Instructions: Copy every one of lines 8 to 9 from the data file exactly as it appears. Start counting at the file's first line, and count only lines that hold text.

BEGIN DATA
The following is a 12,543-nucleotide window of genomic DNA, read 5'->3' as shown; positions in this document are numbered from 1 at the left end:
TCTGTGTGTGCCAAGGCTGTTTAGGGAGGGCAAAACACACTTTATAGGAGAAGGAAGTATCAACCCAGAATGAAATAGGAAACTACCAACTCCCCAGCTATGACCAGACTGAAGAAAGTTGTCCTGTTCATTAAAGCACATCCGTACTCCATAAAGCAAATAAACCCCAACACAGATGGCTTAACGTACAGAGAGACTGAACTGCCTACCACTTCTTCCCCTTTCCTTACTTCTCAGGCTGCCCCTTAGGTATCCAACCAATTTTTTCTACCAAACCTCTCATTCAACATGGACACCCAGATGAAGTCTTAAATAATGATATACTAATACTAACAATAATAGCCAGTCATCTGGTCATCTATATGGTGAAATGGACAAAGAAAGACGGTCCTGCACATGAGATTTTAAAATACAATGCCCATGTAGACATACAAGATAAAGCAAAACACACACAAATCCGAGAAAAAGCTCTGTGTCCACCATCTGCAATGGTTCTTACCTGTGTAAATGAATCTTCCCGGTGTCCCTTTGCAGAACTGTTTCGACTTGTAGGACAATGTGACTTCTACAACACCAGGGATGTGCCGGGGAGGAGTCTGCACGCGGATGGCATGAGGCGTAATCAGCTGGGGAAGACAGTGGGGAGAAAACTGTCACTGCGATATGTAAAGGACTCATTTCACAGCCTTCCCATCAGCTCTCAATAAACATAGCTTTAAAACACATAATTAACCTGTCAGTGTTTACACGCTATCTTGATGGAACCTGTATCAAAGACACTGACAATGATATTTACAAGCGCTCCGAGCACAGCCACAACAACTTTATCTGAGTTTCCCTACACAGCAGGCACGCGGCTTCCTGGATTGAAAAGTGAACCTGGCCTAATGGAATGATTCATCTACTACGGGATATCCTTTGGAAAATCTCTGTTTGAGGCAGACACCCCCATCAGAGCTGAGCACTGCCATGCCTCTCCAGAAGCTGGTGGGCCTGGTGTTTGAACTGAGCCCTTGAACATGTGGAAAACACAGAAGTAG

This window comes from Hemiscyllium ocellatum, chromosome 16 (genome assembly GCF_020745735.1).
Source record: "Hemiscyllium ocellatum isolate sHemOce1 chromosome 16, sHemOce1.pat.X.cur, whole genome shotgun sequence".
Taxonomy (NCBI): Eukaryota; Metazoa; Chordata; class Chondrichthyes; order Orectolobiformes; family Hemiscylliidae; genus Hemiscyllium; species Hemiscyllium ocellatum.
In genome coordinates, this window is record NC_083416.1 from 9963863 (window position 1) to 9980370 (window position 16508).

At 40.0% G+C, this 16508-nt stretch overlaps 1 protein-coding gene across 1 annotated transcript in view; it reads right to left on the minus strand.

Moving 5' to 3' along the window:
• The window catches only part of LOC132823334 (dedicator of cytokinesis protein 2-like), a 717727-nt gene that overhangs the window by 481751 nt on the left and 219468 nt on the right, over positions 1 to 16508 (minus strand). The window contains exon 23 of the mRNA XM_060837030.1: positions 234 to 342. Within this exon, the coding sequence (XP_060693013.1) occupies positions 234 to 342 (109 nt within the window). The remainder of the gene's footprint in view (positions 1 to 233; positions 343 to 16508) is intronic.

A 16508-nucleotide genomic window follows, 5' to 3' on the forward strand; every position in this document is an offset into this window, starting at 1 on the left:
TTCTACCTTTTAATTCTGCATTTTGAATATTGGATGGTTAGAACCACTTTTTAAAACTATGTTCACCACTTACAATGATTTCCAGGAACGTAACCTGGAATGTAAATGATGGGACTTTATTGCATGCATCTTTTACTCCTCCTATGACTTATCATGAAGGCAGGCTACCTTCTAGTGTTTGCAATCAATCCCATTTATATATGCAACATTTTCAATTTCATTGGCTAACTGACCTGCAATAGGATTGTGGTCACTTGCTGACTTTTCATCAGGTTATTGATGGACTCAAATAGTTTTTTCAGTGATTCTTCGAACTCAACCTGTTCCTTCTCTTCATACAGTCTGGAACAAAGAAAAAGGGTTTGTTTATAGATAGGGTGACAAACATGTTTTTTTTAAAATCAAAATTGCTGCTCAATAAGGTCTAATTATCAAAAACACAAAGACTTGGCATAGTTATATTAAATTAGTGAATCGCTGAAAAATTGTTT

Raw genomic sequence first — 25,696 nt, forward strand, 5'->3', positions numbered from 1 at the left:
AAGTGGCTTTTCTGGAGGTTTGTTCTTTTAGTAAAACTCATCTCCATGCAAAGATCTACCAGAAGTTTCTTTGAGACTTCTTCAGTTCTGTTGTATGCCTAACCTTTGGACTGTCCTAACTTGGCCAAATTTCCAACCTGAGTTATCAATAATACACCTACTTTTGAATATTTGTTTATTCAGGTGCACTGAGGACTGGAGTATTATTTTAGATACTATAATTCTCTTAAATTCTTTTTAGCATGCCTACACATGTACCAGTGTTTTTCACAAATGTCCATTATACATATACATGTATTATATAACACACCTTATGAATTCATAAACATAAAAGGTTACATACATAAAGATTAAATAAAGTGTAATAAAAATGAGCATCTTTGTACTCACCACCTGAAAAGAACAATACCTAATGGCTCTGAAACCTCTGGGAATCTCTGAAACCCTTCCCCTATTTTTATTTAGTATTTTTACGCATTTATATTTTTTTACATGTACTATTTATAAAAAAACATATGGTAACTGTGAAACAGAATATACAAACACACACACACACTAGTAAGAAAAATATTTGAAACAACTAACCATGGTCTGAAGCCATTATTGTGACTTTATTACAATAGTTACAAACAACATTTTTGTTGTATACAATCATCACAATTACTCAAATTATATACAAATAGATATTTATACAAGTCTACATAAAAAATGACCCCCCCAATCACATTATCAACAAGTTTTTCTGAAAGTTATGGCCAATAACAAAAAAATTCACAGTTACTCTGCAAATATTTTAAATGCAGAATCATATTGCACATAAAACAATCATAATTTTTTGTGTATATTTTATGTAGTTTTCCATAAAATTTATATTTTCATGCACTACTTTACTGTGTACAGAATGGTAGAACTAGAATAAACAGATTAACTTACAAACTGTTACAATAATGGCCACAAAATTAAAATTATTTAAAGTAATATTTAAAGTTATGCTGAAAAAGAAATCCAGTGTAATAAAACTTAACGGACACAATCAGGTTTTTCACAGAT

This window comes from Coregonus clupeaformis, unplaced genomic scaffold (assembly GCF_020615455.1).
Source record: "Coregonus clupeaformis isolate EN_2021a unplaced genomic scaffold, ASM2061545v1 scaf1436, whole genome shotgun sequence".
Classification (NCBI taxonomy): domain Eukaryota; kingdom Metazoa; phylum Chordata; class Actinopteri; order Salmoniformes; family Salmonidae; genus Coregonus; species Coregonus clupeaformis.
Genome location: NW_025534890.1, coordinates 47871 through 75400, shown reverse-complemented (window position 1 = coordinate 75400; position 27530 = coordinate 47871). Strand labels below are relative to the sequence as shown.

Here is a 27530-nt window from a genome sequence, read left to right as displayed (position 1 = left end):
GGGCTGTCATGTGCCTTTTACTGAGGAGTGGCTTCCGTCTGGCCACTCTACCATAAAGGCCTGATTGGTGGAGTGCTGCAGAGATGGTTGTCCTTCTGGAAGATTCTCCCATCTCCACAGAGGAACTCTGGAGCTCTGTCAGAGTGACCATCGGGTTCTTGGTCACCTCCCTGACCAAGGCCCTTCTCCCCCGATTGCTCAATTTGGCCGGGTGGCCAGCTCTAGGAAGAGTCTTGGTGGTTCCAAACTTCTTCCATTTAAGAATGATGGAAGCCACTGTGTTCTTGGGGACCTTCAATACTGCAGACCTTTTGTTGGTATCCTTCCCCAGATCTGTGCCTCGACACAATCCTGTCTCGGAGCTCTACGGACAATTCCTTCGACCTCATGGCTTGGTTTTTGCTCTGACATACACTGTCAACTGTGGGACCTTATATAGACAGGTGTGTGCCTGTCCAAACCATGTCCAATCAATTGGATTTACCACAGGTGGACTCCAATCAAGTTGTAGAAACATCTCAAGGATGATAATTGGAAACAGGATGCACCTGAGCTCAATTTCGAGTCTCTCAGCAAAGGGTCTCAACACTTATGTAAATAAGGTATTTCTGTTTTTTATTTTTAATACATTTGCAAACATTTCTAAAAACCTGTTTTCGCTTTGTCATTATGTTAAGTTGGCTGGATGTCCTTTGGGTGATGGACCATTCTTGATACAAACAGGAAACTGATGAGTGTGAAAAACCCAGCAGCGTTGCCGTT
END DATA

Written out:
Moving 5' to 3' along the window:
• The window catches only part of LOC132823334 (dedicator of cytokinesis protein 2-like), a 717727-nt gene that overhangs the window by 481751 nt on the left and 219468 nt on the right, over positions 1 to 16508 (minus strand). The window contains exon 23 of the mRNA XM_060837030.1: positions 234 to 342. Within this exon, the coding sequence (XP_060693013.1) occupies positions 234 to 342 (109 nt within the window). The remainder of the gene's footprint in view (positions 1 to 233; positions 343 to 16508) is intronic.